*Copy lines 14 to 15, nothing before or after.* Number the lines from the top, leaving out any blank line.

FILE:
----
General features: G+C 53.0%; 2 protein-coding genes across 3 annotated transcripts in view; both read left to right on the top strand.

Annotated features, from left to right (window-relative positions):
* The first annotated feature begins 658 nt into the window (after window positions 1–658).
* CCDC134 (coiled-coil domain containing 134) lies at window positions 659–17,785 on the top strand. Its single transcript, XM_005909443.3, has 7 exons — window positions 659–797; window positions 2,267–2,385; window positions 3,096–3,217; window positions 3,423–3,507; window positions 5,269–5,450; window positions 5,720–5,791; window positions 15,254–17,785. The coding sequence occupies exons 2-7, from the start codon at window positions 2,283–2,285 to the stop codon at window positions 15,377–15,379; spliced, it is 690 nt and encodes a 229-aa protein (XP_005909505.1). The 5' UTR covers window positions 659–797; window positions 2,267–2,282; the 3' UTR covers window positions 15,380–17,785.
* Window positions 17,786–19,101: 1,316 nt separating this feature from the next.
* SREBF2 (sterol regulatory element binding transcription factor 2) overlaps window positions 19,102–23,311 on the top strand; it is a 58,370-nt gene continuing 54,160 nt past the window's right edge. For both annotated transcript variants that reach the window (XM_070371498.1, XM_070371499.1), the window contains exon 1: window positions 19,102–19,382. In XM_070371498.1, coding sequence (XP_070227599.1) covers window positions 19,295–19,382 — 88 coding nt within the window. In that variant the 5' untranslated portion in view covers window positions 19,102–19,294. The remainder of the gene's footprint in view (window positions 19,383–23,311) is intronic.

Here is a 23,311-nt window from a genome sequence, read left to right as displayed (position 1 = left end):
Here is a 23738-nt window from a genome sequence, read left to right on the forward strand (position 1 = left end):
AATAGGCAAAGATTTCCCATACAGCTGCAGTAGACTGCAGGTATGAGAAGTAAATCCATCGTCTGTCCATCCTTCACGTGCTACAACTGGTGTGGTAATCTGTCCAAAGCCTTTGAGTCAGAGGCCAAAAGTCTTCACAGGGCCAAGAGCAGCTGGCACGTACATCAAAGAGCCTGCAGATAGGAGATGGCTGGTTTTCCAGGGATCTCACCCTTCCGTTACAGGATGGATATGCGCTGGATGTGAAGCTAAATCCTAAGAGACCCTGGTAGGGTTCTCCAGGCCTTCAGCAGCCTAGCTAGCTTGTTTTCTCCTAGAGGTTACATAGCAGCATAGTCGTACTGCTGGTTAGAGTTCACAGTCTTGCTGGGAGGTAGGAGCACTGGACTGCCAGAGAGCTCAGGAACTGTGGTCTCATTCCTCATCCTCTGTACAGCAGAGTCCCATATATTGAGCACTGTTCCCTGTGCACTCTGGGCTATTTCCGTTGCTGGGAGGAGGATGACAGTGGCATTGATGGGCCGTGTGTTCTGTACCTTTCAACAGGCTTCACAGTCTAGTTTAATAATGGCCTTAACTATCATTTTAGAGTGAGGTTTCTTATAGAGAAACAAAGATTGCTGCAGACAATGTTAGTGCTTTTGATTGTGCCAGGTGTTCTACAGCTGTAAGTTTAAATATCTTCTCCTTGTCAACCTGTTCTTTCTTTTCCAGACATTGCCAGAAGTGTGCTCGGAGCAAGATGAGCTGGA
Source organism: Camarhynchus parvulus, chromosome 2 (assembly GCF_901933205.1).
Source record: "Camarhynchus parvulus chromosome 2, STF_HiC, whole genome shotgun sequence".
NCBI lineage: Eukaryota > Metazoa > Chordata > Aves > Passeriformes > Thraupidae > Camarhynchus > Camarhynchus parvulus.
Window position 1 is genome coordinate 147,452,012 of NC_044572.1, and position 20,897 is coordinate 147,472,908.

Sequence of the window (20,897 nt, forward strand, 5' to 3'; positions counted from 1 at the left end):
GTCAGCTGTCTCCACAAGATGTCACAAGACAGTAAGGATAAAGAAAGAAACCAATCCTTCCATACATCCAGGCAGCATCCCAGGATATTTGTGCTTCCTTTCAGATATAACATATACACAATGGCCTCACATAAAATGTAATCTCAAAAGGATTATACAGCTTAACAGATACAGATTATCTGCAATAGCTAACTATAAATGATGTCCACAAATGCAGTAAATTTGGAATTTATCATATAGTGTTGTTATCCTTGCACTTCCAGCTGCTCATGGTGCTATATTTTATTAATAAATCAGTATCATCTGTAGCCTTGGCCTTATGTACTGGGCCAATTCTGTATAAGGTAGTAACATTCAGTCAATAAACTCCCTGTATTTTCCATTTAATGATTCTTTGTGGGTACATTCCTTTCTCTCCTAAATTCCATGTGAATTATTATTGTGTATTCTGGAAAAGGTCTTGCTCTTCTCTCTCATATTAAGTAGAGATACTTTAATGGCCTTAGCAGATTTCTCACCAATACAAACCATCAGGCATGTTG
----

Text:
Sequence of the window (20,897 nt, forward strand, 5' to 3'; positions counted from 1 at the left end):
GTCAGCTGTCTCCACAAGATGTCACAAGACAGTAAGGATAAAGAAAGAAACCAATCCTTCCATACATCCAGGCAGCATCCCAGGATATTTGTGCTTCCTTTCAGATATAACATATACACAATGGCCTCACATAAAATGTAATCTCAAAAGGATTATACAGCTTAACAGATACAGATTATCTGCAATAGCTAACTATAAATGATGTCCACAAATGCAGTAAATTTGGAATTTATCATATAGTGTTGTTATCCTTGCACTTCCAGCTGCTCATGGTGCTATATTTTATTAATAAATCAGTATCATCTGTAGCCTTGGCCTTATGTACTGGGCCAATTCTGTATAAGGTAGTAACATTCAGTCAATAAACTCCCTGTATTTTCCATTTAATGATTCTTTGTGGGTACATTCCTTTCTCTCCTAAATTCCATGTGAATTATTATTGTGTATTCTGGAAAAGGTCTTGCTCTTCTCTCTCATATTAAGTAGAGATACTTTAATGGCCTTAGCAGATTTCTCACCAATACAAACCATCAGGCATGTTG